How I opened up to the world about my mental health

Updated: Nov 15, 2020

Submitted by Emms / Instagram: @_bipolar_bear_x

I started being more open about my mental health in 2018 when I moved teams at work.

I remember receiving a referral for CBT and filling out some of the paperwork before my session. The guy I sit next to asked what I was doing and I thought to myself ‘I’m just going to be honest and see what happens’.

I explained that I was going to be having therapy and he kindly asked me what he could do to help. I was so surprised at that reaction and felt so happy. I just said that when I come into work following therapy, I may be quiet for a few hours afterwards but that’s pretty normal and hoped he didn’t think I was being rude, and to also feed me (which we both laughed about).

As I arrived into work following the CBT session; I felt drained. A lot of people asked why I was going into work and not home and I explained that I wanted to keep myself busy, otherwise I would risk going into a depressive episode.

I sat at my desk and was quiet, as I thought I would be. The guy I sit next to didn’t say a word but just slid a tin of biscuits over from his desk to mine and carried on working.

I remember sitting there with the biggest smile on my face. I was so happy that I’d gone into work as I felt so much better, but I was also so happy that I’d been open about what was going on.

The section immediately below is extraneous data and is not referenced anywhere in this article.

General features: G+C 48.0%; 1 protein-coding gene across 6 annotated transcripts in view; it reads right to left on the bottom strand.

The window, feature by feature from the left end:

From then on, I decided that I was going to just be fully open and honest about my mental health, and it’s without a doubt the best thing I ever did. The support I get from work, my friends and even online is incredible and I am just so grateful everyday.

So, if I can offer anyone a single piece of advice, it’s to be as open and honest as you can be about your mental health – you may just be surprised with the response you get.

Although we at Talking Mental Health believe that sharing experiences of mental health issues can help people better understand and manage their conditions, we do not condone using this website as a substitute for clinically-approved psychological or medicinal treatment.​ If you think you may have a mental health issue or may be experiencing symptoms that could be related to one, we recommend seeing your doctor.

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